One of the ways you can show sympathy after a friend's loved one passes away, consider giving a condolence gift to let her know you are thinking of her. It doesn't need to be expensive. In fact, sometimes the smaller, more thought-out gifts or gifts of service are the most appropriate.
You need to think about the occasion and her sensibilities to avoid appearing thoughtless about her grief. Whether or not you decide to s end a gift, a sympathy card is always in order.
When Should You Send a Gift?
The ideal time to send a sympathy gift is as soon as possible after the funeral, preferably within a couple of weeks after the death. However, if weeks or months have passed, you can still send or bring something to the friend to show that you've been thinking of her.
What Type of Gift is Appropriate?
If you know the person well, you can give anything you think he'd like as long as it doesn't make the recipient feel worse than he already feels about his loss. Food is generally a safe bet, as long as you know what he likes.
Before you spend a fortune at the florist, find out if flowers are acceptable to the family. Some cultures and religions frown upon flowers during a time of mourning. You can also give a donation to a charity in honor of the deceased. Don't forget to let the survivors know that you did this. Some charities will send a card or letter to the family, but it's okay for you to send one as well.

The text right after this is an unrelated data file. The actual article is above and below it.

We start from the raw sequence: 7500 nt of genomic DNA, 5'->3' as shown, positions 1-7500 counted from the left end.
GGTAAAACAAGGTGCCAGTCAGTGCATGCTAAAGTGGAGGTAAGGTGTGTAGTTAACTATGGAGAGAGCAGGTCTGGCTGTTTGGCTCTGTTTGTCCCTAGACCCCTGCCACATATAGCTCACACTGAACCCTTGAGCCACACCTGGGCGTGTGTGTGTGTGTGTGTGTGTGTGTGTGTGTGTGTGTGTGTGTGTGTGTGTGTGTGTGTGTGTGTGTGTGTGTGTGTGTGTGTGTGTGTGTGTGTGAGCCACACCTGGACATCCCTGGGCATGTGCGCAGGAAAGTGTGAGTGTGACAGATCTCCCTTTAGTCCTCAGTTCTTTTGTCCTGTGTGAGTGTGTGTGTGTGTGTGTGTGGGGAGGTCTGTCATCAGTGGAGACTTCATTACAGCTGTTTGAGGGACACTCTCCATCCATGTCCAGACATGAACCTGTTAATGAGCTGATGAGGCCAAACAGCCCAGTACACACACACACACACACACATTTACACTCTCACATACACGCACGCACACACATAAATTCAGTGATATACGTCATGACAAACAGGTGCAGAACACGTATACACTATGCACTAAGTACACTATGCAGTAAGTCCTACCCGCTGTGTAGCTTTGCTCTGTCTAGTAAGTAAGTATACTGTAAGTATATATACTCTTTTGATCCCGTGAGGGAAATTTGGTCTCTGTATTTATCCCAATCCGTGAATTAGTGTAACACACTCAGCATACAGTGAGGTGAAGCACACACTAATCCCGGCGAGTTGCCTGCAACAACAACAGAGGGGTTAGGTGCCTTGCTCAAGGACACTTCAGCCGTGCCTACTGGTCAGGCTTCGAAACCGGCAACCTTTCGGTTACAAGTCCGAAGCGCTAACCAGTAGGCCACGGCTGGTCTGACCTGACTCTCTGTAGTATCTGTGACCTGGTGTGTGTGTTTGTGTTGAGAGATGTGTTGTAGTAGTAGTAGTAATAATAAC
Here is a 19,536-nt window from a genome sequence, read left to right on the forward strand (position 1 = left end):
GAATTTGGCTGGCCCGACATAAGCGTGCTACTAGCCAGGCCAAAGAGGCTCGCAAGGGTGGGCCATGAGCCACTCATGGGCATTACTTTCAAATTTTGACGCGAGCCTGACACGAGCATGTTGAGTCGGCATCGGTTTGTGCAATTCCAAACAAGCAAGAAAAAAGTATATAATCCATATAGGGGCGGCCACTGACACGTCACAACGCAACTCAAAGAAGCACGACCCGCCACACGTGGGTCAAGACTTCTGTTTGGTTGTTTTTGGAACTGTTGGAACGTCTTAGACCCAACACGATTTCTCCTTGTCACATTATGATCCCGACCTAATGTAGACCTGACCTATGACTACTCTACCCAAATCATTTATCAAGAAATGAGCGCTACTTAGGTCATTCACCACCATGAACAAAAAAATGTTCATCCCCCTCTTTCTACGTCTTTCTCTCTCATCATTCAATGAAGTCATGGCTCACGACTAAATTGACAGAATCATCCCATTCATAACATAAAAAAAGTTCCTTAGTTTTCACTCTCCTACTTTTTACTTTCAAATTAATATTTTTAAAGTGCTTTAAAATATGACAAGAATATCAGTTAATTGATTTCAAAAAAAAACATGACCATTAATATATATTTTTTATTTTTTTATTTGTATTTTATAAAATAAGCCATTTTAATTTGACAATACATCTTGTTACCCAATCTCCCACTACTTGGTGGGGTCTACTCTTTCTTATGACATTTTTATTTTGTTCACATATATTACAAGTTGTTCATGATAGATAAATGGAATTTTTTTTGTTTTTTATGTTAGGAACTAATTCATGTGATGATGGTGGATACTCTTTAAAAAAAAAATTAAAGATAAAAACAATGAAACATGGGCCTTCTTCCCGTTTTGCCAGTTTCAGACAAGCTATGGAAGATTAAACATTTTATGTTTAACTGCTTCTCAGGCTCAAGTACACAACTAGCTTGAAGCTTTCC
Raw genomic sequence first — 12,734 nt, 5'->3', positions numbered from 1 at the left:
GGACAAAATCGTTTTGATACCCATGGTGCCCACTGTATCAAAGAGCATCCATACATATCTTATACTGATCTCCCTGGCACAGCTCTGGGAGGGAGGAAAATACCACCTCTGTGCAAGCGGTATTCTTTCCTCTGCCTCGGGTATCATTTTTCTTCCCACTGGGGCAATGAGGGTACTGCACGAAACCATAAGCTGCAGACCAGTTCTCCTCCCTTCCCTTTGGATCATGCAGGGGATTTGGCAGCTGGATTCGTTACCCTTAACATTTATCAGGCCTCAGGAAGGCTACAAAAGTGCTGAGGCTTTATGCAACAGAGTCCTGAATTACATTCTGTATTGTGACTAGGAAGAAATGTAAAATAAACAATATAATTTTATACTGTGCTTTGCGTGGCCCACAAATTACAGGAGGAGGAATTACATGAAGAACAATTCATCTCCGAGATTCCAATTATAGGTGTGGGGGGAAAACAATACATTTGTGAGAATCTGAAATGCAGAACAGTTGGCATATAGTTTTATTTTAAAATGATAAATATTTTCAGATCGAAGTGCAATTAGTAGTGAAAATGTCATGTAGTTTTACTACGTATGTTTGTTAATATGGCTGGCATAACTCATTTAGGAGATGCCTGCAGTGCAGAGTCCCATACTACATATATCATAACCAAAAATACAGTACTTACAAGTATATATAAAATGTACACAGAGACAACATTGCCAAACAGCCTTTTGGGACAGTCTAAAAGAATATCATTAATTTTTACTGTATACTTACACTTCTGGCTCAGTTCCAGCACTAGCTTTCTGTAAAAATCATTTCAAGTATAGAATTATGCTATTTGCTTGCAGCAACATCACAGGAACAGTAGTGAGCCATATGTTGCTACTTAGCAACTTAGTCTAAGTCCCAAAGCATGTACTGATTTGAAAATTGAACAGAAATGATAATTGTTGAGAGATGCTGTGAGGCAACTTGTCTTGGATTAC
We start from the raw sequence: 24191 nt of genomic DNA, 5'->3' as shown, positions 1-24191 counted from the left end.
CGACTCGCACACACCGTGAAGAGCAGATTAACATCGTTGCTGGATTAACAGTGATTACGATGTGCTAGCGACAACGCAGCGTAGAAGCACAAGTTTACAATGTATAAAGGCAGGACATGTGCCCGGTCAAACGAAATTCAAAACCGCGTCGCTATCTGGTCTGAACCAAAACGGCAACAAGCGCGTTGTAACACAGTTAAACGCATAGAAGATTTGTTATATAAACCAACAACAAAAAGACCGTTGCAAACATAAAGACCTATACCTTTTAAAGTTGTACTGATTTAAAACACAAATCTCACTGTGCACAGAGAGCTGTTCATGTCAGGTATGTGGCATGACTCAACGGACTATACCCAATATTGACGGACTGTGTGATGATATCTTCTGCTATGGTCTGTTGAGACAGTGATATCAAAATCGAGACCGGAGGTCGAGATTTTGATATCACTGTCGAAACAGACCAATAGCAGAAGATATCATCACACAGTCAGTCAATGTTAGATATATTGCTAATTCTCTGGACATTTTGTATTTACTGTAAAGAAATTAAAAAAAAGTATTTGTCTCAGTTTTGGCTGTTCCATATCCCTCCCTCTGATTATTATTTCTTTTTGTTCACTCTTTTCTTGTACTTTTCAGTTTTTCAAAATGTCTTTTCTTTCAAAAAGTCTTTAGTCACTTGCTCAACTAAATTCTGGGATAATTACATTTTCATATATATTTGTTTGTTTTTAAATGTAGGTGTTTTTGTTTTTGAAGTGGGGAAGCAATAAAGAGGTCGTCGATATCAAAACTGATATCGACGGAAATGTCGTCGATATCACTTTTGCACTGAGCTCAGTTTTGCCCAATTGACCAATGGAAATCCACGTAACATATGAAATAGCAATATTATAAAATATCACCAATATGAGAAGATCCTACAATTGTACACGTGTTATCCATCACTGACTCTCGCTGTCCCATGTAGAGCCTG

Who Should Receive a Sympathy Gift?
It is appropriate to send a gift to any member of the family of the deceased or anyone in the immediate family. You may also consider giving something special to a close friend or significant other of the person who passed. If the deceased had a favorite cause or charity, consider donating money or something in memory of your late friend and include that in your sympathy card.
Before sending a gift, find out what the religious customs and preferences are. For example, while it is appropriate to send flowers or food after a Christian passes, the flowers would not be appropriate for someone of the Jewish faith. If you want to give food to someone who is Jewish, make sure it is kosher.
If the person is of a faith you're not familiar with, contact the local church, synagogue, or temple and ask. Most clergy and people who work for the religion will be happy to advise you.
Gift of Money
Although it may seem too easy to give money since you don't have to spend time picking out something special, it is often the most appreciated gift of all. In addition to funeral expenses, there may be other things that the survivors need, particularly if the deceased was a primary or partial breadwinner in the family.
If you choose to give money, be as discreet as possible and avoid making an issue of it. This is not the time to embarrass anyone. Put your check or cash inside an envelope with the sympathy card and hand it to the person you want to receive it. If you're concerned that it won't be opened right away, you might mention that there is something extra inside.
Gift of Service
The person in mourning might not need a tangible item but may benefit from something you can do for her. Consider offering to watch her children for an afternoon, pick up her laundry from the dry cleaners, or do something else that might make her life less stressful.